I needed nothing more from Papua New Guinea, and flew home after that. Back in New York, instead of suffering from culture shock, I felt more attuned to the status-conscious, style-obsessed culture of Manhattan. Remarkably, too, something seems to have changed among the fashion cognoscenti since I left. People—well, at least women—are finally starting to take to the new romantic ideas that have been supplanting minimalism on the runways. Feathers, fur, beading, and color, it turns out, are having a fashion moment. Smiling is, too. Of course, it's not the full-tilt exuberance of Papua New Guinea. But it's a step in the right direction.
Papua New Guinea has a bit of a public-relations problem, but that shouldn't stop you from visiting. Just be smart about where you go. The State Department currently advises caution when traveling to Bougainville Island, because of civil unrest, or to Rabaul, near two active volcanoes, but these are not essential stops on the tourist route. The cities — in particular the capital, Port Moresby, as well as Lae and Mount Hagen — are hardly vacation spots, either. Port Moresby is the seat of the country's disaffected gangs, and robbery is a problem. Since most international flights land there, travelers are wise to be careful. Check into one of the two clean, modern hotels near the airport — Airways Hotel (Jacksons Parade, Mile 7; 011-675/324-5200, fax 011-675/325-0759; doubles $63) or Gateway Hotel (21 Douglas St., Jacksons Parade, Mile 7; 011-675/325-3855, fax 011-675/325-4585; doubles $80) — and visit the city's few cultural sites during the day.
Road travel at night in Papua New Guinea is generally to be avoided. This caveat rarely affects vacation plans, since most travel within this mountainous country is by air or water. Join an organized tour, or commission one for yourself (see The Facts, ). If you stick with the itinerary, you'll have the right kind of thrills.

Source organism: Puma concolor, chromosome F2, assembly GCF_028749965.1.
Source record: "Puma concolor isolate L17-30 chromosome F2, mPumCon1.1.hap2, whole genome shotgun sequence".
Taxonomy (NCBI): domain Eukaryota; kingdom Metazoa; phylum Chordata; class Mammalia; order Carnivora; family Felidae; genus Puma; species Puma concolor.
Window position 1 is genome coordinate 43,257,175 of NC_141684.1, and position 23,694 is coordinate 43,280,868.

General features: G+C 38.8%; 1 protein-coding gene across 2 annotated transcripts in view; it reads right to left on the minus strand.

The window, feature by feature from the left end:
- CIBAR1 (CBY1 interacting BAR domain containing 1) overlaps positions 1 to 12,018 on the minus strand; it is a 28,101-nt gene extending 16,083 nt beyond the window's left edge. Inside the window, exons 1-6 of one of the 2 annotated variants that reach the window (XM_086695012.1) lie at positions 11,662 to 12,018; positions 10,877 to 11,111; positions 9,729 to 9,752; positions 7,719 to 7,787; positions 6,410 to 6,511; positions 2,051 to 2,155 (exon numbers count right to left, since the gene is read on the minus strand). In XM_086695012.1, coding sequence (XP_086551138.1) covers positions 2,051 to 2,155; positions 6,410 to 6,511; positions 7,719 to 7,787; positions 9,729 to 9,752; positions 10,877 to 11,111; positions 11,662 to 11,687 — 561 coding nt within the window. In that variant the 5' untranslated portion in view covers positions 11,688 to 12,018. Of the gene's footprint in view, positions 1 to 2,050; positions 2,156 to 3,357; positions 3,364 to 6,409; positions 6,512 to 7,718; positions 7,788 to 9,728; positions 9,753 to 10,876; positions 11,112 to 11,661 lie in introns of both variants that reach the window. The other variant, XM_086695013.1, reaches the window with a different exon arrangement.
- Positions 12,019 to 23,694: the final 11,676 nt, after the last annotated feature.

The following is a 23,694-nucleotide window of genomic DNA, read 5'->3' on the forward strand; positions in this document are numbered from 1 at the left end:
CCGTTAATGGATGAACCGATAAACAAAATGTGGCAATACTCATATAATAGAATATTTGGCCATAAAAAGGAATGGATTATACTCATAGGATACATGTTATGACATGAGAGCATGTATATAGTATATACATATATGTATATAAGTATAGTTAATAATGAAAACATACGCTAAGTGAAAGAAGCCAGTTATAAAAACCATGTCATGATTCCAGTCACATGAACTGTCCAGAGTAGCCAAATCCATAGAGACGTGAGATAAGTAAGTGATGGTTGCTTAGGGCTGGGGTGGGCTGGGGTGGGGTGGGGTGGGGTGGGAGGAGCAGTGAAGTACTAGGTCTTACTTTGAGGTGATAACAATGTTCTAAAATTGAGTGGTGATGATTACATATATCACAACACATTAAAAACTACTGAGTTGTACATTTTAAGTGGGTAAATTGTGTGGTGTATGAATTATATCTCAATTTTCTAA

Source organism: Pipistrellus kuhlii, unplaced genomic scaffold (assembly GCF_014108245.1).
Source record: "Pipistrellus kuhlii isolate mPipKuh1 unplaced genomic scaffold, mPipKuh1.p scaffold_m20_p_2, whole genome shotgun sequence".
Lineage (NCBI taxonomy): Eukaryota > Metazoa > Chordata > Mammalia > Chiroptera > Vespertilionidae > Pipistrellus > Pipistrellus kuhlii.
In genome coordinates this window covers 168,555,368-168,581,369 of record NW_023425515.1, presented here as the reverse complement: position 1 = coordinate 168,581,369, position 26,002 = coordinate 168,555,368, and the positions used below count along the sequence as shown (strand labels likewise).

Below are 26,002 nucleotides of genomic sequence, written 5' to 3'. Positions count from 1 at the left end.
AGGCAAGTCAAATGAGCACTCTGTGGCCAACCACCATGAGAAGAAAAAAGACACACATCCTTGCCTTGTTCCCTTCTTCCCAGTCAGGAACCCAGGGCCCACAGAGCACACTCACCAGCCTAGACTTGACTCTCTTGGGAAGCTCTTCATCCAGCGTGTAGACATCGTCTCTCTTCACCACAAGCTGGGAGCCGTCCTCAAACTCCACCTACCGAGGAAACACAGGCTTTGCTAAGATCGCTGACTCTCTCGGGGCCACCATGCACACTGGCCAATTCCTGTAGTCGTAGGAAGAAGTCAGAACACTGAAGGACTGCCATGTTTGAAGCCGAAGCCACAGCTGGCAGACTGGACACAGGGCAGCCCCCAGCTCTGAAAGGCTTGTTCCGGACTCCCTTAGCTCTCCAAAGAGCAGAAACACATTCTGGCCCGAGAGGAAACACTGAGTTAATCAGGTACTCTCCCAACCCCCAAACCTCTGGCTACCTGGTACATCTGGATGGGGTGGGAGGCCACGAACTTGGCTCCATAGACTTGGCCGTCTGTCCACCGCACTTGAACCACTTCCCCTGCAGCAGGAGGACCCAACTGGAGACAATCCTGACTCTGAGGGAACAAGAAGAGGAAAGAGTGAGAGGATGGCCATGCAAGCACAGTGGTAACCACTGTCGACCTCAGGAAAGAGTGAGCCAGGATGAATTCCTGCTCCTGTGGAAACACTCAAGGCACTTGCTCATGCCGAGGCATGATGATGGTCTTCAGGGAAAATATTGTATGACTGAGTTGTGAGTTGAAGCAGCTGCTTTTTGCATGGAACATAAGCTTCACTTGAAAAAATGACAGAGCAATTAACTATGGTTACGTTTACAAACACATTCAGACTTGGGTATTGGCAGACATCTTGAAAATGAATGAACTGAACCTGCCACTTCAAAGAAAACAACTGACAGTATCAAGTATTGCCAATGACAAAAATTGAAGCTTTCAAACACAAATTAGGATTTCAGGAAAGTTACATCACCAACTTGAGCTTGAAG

For comfortable, safe travel within Papua New Guinea, consider having one of these companies plan your trip, or join one of their tours.
Melanesian Tourist Services Coastwatchers Ave., Madang; 011-675/852-2766 (or, for brochures only, 310/785-0370), fax 011-675/852-3543, www.meltours.com; 10-day Madang-Trobriand Islands cruise $2,970 per person, double, not including air transfers. This outfit runs the Trobriands cruise we took, as well as cruises along the Sepik and to other destinations. The company owns the comfortable Madang Resort Hotel, in the pretty coastal town of Madang, and manages the Malagan Beach Resort in Kavieng, on New Ireland.
Trans Nuigini Tours 850 Colorado Blvd., Los Angeles, Calif.; 800/521-7242 or 323/256-1991, fax 323/256-0647; $1,936 per person for nine-day itinerary; air transfers $500. Trans Nuigini arranges flights and ground transport to its impressive roster of properties: the Karawari Lodge in the Sepik region, the excellent Ambua Lodge in Tari, and, near Madang, the Malolo Plantation Lodge, recommended for diving.